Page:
MADISON, Wis. — Just as Apple released its iOS 11 on Tuesday, the NFC Forum rolled out on Wednesday its Near Field Communication (NFC) tag and reader certification program.

In adding the new program, the NFC Forum enables “tag/inlay, NFC reader, and handset manufacturers for the first time … to test and verify the performance and interoperability of all the key components in the NFC eco-system.”

iPhone 8
iPhone 8

While Apple’s iOS 11 brings big updates unique to its current iPhone and iPad, it also unlocks many new NFC-tag-based apps to be read by iOS-11-based mobile devices. This is a moment that the NFC community has long awaited.

Of course, Android phones have been doing this stuff for several years, but with little success. As Apple throws its weight into this field, many NFC chip vendors and industry observers are hopeful for the growth of NFC applications beyond payment.

For the first time, vendors of Android or iPhone devices are “putting an NFC reader in the hands of consumers,” stressed Alexander Rensink, co-chairman, NFC Forum, during an interview with EE Times. Rensink works at NXP Semiconductors as business segment manager for Smart Products.

Further, NFC advocates, including Apple, see IoT as the next stop for NFC tags and readers. NFC's ability to connect, commission, and control will be effective in solving some thorny issues of connected homes today, they say. NFC can help develop "a unified device commissioning flow independent of the underlying communication framework," the NFC Forum noted.

Global harmonization, for the first time
The NFC Forum Certification Program is also an important element of the story.

The NFC Forum is a non-profit industry association launched in 2004 by leading mobile communication companies, semiconductor, and consumer electronics vendors.

Certification will help ensure that NFC tags, readers, and handsets provide a consistent, compelling, and connected user experience.

More important, the NFC Forum has implemented the principle of “reader talks first.” The new certified spec covers both ISO 14443 (for proximity cards) and ISO15693 (for vicinity cards), making sure that the NFC reader can read both ISO standards. In short, the NFC community is making NFC for the first time “globally interoperable by harmonizing the different standards,” claimed Rensink.

NFC Forum Specs. Missing from the chart above is NFC Tag Type 5, which will support ISO 15693 standard. (Source: NFC Forum)
Click here for larger image
NFC Forum Specs. Missing from the chart above is NFC Tag Type 5, which will support ISO 15693 standard. (Source: NFC Forum)
Click here for larger image

ISO 14443 and ISO 15693 standards, while operating on the same 13.56-MHz frequency, offer different read ranges and data transfer speeds. To complicate the matter, each ISO standard has been implemented in versions with “multiple flavors.” NFC-enabled mass transit cards used in different countries — Japan’s Suica card or the U.K.’s Oyster cards, for example — couldn’t be read by the same NFC reader, Rensink explained. The NFC Forum Certification Program will effectively end these interoperability issues.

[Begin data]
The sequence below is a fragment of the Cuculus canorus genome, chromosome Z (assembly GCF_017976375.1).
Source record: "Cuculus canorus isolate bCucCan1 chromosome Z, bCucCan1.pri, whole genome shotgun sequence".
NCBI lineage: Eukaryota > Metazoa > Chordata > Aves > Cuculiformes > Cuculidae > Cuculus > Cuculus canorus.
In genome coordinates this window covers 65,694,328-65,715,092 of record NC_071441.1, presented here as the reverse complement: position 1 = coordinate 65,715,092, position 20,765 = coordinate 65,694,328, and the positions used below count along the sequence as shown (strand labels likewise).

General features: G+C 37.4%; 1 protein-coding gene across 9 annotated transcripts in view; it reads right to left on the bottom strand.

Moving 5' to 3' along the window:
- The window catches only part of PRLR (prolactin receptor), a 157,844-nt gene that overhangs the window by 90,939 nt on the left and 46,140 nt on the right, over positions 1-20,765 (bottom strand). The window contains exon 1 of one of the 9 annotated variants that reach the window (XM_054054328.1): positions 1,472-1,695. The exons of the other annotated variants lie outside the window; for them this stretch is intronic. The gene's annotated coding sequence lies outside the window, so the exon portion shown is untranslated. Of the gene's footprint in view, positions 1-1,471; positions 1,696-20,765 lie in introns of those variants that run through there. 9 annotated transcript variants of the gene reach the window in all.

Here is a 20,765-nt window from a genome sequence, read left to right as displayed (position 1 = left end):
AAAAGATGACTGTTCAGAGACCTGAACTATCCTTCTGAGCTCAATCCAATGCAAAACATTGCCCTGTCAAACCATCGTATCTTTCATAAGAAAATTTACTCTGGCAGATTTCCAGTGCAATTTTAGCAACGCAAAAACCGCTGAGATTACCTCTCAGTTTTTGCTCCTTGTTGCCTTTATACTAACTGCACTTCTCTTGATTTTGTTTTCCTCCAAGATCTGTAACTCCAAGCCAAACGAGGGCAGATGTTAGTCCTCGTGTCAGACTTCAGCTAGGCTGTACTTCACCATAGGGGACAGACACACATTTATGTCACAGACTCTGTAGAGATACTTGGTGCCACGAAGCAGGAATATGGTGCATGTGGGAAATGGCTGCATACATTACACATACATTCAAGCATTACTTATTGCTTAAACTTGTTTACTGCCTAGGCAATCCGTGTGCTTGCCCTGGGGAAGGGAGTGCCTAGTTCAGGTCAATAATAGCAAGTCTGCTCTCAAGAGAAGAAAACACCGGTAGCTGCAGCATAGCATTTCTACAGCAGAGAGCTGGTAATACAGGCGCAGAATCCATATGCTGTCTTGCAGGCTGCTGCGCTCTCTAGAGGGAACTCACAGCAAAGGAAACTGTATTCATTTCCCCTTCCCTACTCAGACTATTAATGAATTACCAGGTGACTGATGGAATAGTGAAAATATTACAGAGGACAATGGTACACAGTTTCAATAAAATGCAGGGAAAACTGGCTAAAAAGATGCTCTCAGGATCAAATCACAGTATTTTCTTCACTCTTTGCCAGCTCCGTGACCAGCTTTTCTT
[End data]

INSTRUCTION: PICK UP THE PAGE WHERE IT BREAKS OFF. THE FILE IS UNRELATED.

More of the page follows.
Testing conformance and performance
The goal of the certification program is to offer “conformance” and “performance” yardsticks to the NFC community. NFC, in reality, could come with a tiny lousy antenna or a chip that doesn’t perform well, said Rensink. By complying with a specified minimum level of “operating volume,” the makers of readers and tags can be sure that their products will work well in the NFC ecosystem.

Furthermore, the NFC Certification Program also offers a performance test. Depending on operating volume, the test establishes how far away a certain NFC tag can be read. The performance test is “optional,” said Rensink, but test results could give OEMs a comparative basis for qualification. OEMs seeking a second source, for example, will know which chips can perform in a similar range or even better than their first-choice chip, he explained.

According to the NFC Forum, the manufacturers and test labs who have already signaled support for the NFC Certification Program include Active & Intelligent Packaging Industry Association, Comprion, FIME, Infineon, NXP, Smartrac, and STMicroelectronics.

Going beyond payments
Phil Sealy, principal analyst at ABI Research, observed, “Commercial and large-scale use cases for NFC outside of payments have been somewhat lackluster to date, but this is partially due to the limited market opportunity, which previously could only target Android devices.” For NFC tags’ slow market momentum thus far, he blamed Apple’s previous decision “to lock down its NFC capabilities.” He said, “Service providers and brands are unwilling to invest in a technology that can only reach a limited number of users operating NFC-enabled Android devices.” But with the release of iOS 11, he believes that this could change.

When we talked in late July to Marie-France Florentin, STMicroelectronics’ microcontroller, memory, and secure MCU group vice president, she told us that ST sees “in NFC a world of opportunities.”

NFC tag applications listed by the ABI Research analyst Seal include social connectivity, targeted marketing, loyalty, smart posters, anti-counterfeiting, and brand protection. He predicts that NFC could become “the next-generation platform” for brands to connect with consumers outside the traditional retail environment.

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